The voters will have the last word on the matter in next year’s elections
Yarmuth’s optimism might be based on solid grounds. Partisan disagreements about Medicare for All could make things difficult; both parties want a good outcome in the 2020 elections. Lawmakers are afraid of the voters’ verdict next year if they cannot cut drug prices, as promised. Since President Donald Trump himself promised results which have not yet become true, he also is now politically exposed. July 7th, he promised an executive order that would allow the U.S. government to pay lower prices for prescription drugs thus making sure, according to him, that the U.S. would not pay more than the lowest price charged to other nations or companies.
While different parts of proposed legislation are currently in a half-dozen committees, both in the Senate and the House, all at various stages, the power to decide what will pass seems to lay with the Senate, since Republicans and Democrats have to work together to avoid gridlock on the Senate floor that could sidetrack passing any legislation.
It remains to be seen, however, whether the solution politicians choose will be revolutionary, or more on the cautious side. “The public demand for action is high on both sides of the aisle and I’m sure these guys are feeling it,” said John Rother of the National Coalition on Health Care, an umbrella group that represents a cross section of business and consumer organizations. “They have to do something, and the question is, is that something is going to be meaningful, or is it going to be window-dressing?”
I had the distinct pleasure working with family physician colleagues in Sweden recently. It was a similar experience to a trip I made to Britain about five years ago that I also wrote about. I got to spend some time watching one of my colleagues care for her patients in her surgery (they use the same description of a clinic as the British).
I got to spend some time watching one of my colleagues care for her patients in her surgery (they use the same description of a clinic as the British).
The infrastructure was very similar to what I saw in Britain. It was a spacious office that included a physical therapist, a counselor, and at least one chronic disease nurse. They also had a fitness center at the end of the building.
The waiting room is small, because patients don’t spend much time there. The family physicians’ offices large, much larger than the typical American office. It includes a desk and two chairs, and examination table, and other equipment such as a spirometer. The doctor stays in the same room all day and does not bounce from room to room.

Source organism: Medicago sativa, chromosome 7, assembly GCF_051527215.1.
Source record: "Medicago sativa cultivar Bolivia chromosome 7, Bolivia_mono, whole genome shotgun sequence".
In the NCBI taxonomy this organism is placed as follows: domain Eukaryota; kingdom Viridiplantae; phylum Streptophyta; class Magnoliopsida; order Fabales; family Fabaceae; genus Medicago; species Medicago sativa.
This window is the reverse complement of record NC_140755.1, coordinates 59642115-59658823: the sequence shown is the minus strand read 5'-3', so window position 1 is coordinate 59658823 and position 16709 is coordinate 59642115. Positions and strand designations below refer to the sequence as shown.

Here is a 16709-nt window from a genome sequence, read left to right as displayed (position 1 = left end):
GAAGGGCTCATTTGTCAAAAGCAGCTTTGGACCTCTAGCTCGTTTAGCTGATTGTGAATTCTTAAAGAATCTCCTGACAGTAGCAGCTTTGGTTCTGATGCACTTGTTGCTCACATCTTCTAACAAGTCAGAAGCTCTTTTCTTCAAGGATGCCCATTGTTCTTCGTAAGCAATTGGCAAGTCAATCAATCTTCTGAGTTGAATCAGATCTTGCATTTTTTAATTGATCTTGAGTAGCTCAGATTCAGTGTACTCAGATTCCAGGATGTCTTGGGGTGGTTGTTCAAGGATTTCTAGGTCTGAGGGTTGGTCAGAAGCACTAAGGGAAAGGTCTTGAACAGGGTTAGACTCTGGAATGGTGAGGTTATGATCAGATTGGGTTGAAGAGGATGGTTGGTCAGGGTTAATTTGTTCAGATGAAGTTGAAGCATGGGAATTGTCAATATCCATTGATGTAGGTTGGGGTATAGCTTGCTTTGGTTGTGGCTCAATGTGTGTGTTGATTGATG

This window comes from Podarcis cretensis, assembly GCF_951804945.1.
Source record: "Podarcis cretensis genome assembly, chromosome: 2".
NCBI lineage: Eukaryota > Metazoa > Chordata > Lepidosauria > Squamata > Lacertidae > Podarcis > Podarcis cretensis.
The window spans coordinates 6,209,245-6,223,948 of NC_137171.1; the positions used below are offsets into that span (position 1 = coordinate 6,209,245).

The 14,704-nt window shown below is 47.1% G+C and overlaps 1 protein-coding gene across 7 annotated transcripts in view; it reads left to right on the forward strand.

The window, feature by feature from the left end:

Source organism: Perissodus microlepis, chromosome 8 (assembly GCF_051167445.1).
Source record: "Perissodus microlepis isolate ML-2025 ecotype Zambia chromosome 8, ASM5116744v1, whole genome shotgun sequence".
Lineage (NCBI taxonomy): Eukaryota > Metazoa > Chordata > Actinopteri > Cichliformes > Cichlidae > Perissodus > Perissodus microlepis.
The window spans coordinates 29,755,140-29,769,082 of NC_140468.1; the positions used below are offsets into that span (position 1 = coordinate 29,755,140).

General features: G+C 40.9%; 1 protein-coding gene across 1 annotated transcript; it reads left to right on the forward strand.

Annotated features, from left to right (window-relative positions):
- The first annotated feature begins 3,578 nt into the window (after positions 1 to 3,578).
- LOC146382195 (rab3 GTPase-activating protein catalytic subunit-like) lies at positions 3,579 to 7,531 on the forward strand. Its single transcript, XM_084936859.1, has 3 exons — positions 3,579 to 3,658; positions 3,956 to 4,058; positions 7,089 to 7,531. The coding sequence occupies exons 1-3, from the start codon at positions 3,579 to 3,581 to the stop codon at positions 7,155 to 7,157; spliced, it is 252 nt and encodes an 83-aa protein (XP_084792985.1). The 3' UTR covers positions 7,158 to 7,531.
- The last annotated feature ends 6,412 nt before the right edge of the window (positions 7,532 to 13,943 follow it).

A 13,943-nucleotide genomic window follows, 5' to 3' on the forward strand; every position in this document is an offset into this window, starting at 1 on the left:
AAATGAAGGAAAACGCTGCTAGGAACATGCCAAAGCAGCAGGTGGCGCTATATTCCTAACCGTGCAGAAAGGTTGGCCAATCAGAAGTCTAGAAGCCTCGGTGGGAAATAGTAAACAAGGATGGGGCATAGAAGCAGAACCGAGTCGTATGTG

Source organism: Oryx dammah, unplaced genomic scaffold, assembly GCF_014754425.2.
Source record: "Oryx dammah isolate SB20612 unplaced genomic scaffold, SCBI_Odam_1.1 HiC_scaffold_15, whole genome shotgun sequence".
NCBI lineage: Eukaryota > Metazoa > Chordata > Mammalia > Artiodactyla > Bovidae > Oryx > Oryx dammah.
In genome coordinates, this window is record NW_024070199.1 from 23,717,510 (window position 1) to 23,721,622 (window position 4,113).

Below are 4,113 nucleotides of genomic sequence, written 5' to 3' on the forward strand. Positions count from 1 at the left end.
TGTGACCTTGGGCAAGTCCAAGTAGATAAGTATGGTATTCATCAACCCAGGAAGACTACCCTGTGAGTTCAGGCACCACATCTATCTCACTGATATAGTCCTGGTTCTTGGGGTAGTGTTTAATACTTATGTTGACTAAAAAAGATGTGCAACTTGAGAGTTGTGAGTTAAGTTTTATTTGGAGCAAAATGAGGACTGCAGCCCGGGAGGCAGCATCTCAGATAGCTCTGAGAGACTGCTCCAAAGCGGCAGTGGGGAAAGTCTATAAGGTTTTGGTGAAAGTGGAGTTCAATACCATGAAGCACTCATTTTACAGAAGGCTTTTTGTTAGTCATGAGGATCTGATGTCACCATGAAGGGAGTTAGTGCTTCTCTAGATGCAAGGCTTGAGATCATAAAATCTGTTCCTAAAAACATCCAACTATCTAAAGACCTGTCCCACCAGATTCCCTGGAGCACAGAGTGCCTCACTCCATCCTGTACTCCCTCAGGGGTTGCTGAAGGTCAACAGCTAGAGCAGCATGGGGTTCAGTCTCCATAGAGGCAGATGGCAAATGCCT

There were no in MAs, no screenings, no PHQ-9 questionnaires, and often no vital signs were taken other than blood pressure in patients with pre-existing hypertension. They need fewer employees per physician. All of the patients I saw her care for were in their 80s who were there for their annual review. The interviews were in Swedish, but another Swedish physician was with me, and he was able to type out what they were saying on an iPad.
Just like in Britain, their EMR is so much easier to use than American EMRs, because they are not loaded down with all the American baggage. There are almost no buttons to click, no pop-ups, and no bill’s to fill out. After each visit, the family physician spent 30 to 60 seconds dictating a note, and that was it for her documentation. A secretary in her office typed out the note that was much shorter than an American Medicare-mandated bullet counting note bloat monstrosity. The purpose of the note was to serve as a brief reminder to the physician of what she did in the visit. That was it. The EMR included e-connections to the pharmacy. To the degree the doctor looked at the computer instead of the patient, it was almost entirely to click the prescription refill buttons after the doctor and patient it talked about the related conditions.
For further evidence that more prevention will not decrease health care costs, I found that this physician was more comfortable with higher blood pressures in her patients than American guidelines would tolerate. The other physician I was with confirmed that this is common practice. They are worried that falls will increase if the pressure gets too low. Also, there is essentially no primary prevention of cholesterol disease with statins and Sweden. The doctors said that if a patient had a really high family history of coronary disease or strokes and asked to be on a statin, they would probably prescribe it, but in general, statins are not prescribed until after someone has a heart attack, a coronary artery procedure, or a stroke.
When I talked to Swedes who were not in the health care system, they were generally very happy with their national system. There were some complaints about long waiting times for elective surgeries and a national shortage of nursing home beds. Others questioned if they were getting full value for their investment in taxes. I met several people who had spent some time in America, and they were the most vehement about how well the Swedish system cares for his people, in contrast to some horror stories they told about relatives back in the U.S.
There are many similarities in how Sweden and Britain finance their health care systems. One difference is that Sweden has a relatively small percentage of its doctors who are family physicians, which they are trying to increase. Britain has a looming shortage, but there are still many more there than in Sweden.
The biggest difference for me between the systems is that in Britain, the NHS is a national religion. It’s always in the news, and the general public thinks about it a lot. In Sweden, as another example of how prevention does not explain lower national health care costs, they only provide colonoscopy for cancer screening in Stockholm and Gothenburg. They want to expand the service to other regions, but it won’t happen soon. I saw no angst or protests about this fact.